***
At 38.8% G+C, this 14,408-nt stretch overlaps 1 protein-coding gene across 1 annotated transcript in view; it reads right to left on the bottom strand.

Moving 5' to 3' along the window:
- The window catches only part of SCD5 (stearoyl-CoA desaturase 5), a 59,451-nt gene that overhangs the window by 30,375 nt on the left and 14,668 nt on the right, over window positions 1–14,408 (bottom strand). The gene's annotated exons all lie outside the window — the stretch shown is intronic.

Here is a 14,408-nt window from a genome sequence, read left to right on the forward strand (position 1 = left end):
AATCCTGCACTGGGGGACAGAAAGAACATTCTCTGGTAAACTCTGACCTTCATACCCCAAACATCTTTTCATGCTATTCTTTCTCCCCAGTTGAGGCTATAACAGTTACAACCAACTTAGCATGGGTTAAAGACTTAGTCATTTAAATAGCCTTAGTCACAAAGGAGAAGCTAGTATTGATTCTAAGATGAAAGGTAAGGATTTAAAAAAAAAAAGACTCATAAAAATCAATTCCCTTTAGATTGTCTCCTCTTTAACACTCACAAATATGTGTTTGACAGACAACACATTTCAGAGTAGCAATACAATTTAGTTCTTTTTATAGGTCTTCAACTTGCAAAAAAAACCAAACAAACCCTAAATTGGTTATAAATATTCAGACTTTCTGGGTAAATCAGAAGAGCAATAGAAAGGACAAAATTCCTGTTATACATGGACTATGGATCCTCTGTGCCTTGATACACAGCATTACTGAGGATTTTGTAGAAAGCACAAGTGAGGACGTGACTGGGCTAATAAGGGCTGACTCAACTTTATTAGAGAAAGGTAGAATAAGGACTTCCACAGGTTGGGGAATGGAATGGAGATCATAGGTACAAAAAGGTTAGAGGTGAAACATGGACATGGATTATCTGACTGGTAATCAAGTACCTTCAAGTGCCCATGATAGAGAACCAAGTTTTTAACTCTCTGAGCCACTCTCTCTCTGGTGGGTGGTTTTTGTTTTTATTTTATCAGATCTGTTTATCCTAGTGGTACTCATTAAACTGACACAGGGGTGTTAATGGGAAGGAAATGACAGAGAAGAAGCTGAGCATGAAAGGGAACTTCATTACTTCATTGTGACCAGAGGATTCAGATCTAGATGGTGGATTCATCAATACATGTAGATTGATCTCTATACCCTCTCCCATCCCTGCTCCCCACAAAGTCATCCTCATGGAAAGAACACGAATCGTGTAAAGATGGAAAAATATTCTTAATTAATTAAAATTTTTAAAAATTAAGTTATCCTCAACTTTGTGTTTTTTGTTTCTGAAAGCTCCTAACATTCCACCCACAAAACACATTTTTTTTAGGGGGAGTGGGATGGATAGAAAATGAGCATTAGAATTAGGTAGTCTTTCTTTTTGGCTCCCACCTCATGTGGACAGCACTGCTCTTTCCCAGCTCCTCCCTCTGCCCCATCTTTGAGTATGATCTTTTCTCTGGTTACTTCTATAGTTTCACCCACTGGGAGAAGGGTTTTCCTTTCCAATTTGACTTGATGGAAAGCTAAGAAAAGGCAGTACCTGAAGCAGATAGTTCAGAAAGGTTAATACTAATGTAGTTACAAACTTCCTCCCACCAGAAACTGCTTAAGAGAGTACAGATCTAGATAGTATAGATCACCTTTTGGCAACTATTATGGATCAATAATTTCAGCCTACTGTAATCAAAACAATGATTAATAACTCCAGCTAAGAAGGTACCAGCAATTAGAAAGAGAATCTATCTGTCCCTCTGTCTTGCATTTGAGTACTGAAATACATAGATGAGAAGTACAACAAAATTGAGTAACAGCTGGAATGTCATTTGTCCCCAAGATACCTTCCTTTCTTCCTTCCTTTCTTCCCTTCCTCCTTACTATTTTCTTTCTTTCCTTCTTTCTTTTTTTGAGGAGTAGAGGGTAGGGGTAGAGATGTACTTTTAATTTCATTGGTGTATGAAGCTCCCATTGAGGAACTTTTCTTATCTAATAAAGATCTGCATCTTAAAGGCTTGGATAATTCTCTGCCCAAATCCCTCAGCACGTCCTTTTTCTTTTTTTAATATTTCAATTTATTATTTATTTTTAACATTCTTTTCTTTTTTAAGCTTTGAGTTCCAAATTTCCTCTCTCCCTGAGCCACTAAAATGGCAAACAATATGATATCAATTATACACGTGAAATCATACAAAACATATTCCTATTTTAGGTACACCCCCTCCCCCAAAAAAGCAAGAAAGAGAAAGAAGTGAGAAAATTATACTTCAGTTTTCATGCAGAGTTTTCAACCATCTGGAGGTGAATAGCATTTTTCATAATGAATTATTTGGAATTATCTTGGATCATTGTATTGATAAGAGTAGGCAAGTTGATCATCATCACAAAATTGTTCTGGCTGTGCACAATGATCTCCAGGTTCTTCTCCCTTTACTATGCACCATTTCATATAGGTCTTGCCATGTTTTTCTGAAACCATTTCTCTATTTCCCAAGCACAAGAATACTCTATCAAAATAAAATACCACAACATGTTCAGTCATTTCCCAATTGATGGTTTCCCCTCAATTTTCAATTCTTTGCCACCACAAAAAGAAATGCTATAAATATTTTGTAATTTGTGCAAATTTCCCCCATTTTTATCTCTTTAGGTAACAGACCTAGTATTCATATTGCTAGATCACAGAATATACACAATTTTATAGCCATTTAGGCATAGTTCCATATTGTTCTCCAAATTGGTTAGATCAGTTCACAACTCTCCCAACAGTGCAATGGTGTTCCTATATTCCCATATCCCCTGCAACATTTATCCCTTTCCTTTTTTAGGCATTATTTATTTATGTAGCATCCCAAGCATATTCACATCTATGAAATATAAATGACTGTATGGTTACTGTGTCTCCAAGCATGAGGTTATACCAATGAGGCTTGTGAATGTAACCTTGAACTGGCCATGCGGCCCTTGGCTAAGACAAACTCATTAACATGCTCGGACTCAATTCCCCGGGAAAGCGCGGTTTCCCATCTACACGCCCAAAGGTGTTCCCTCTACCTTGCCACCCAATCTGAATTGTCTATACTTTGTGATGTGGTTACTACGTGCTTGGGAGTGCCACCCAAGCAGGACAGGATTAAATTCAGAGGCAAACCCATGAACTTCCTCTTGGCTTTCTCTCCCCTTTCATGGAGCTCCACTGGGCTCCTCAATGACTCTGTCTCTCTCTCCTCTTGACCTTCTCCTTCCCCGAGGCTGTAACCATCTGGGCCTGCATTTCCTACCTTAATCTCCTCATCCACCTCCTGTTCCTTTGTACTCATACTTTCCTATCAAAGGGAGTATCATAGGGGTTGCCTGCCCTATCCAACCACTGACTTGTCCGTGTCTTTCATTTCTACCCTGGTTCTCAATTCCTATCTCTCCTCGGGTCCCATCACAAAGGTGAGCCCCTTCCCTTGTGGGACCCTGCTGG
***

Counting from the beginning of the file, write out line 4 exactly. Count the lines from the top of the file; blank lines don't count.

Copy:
Here is a 14,408-nt window from a genome sequence, read left to right on the forward strand (position 1 = left end):